It began at about 9am. The lines were long and the day was already hot and sticky. It was going to be an arduous day, and I wondered if it was going to be worth it. Pompeii is one of the biggest tourist sites in Italy, and it seemed impossible that I would be able to really experience it when I was lost in thick swarms of sweaty tourists.
I stared in dismay at the lines, but was somewhat confident in the ability of our tour leaders to somehow magically get us into Pompeii without too much trouble. The air was thick and heavy, even though it was early in the day, and the sound of cicadas in the trees were overwhelmingly loud.
Somehow, we managed to get past the lines and were finally inside Pompeii proper. The world was suddenly transformed from the modern to the ancient, though a very decayed ancient world.
(Not all of these pictures are mine, some were taken by one of the other students on the tour.)
We ventured inside a few steps, and our tour leaders spoke in rapid Italian with an attendant in uniform, who opened a gate for us and allowed us access to a place that most tourists aren’t allowed: the suburban baths. The professors had special access to this place, which is considered unsafe and is kept closed to the public. It is still an active site, and there was plenty of evidence of the ongoing dig all throughout it. Yet, this place was eerily attractive for its strange wholeness. Most of the things I had already seen were broken, and I was growing weary of seeing nothing but broken things. Yet this place still had its roof, and more than mere traces of its former richness. This was a place for the well-to-do; where wealthy young men would spend a hot afternoon, enjoying the various amenities of the Roman bathhouse. They could enjoy all this surrounded by lavish and bright mosaic, complex fresco, and beautiful open windows.
It was cool and dark here, and many of the frescoes and mosaics were undergoing restoration. There were wooden walkways built between the rooms, covering up deep, dangerous-looking holes where archaeologists were looking for the hypocausts and whatever else may lay underneath.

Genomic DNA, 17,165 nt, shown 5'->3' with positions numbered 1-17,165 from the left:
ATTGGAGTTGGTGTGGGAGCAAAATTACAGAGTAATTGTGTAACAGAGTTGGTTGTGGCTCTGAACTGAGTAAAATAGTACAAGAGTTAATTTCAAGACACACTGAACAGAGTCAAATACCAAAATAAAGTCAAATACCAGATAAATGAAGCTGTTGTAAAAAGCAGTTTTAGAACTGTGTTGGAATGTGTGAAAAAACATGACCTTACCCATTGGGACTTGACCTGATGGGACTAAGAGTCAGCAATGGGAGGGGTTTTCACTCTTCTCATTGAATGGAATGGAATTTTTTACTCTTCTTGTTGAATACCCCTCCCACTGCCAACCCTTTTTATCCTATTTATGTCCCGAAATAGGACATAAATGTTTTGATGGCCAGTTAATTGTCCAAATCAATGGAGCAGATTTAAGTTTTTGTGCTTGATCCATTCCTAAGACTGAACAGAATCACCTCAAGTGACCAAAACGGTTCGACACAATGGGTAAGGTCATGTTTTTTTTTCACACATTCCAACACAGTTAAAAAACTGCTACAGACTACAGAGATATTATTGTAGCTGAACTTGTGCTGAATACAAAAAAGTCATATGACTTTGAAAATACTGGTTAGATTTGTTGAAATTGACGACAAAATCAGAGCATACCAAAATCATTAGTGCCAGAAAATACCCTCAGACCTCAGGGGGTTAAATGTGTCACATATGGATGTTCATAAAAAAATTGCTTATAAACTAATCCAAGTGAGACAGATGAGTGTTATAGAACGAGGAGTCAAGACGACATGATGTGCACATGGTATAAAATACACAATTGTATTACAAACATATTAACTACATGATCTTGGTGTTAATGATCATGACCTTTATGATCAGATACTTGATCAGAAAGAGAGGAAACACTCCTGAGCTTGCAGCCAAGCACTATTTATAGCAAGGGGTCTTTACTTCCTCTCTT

In this place, we dwelt upon the tragedy of Pompeii, in considering the completeness of its destruction. It was buried in 79 AD, and very few people seemed to remember its existence. Some people went back later to try to see what was left, but it was not really known until the Bourbon Kings discovered it, and subsequently forced prisoners and asylum inmates to dig it up for the previous artifacts hidden in the deep layers of pumice.
Once out of the suburban baths, I got a small taste of what it might have been like back in its heyday. It was crowded with moderns, taking pictures and peering into corners or crowding into the shade. I didn’t find it terribly difficult to simply imagine that they were Romans going about their daily business. I could almost imagine the buildings whole and new again, thriving and filled with life.
Below is a picture of what modern artists have to contribute to Pompeii, here in the Forum. A modern statue of a centaur stands proudly in the center of the Forum, which is a wide open, sociable sort of space. You can imagine it being filled with merchant stalls, or young people spending their afternoon. I could only indulge in these little fantasies for so long before I was reminded of how broken everything was. Once again, I felt weary of seeing so many broken things.
Wending a little deeper into the city, one finds the old Temple of Isis. There was a recording of exotic sounding music, meant to give visitors a small taste of what it might have been like. I imagine it would have been dark, and deep red, and filled with the smoke of incense and sacrifice, and mysterious. It is now just a half-ruined foundation, like all the others, though slightly more ornate.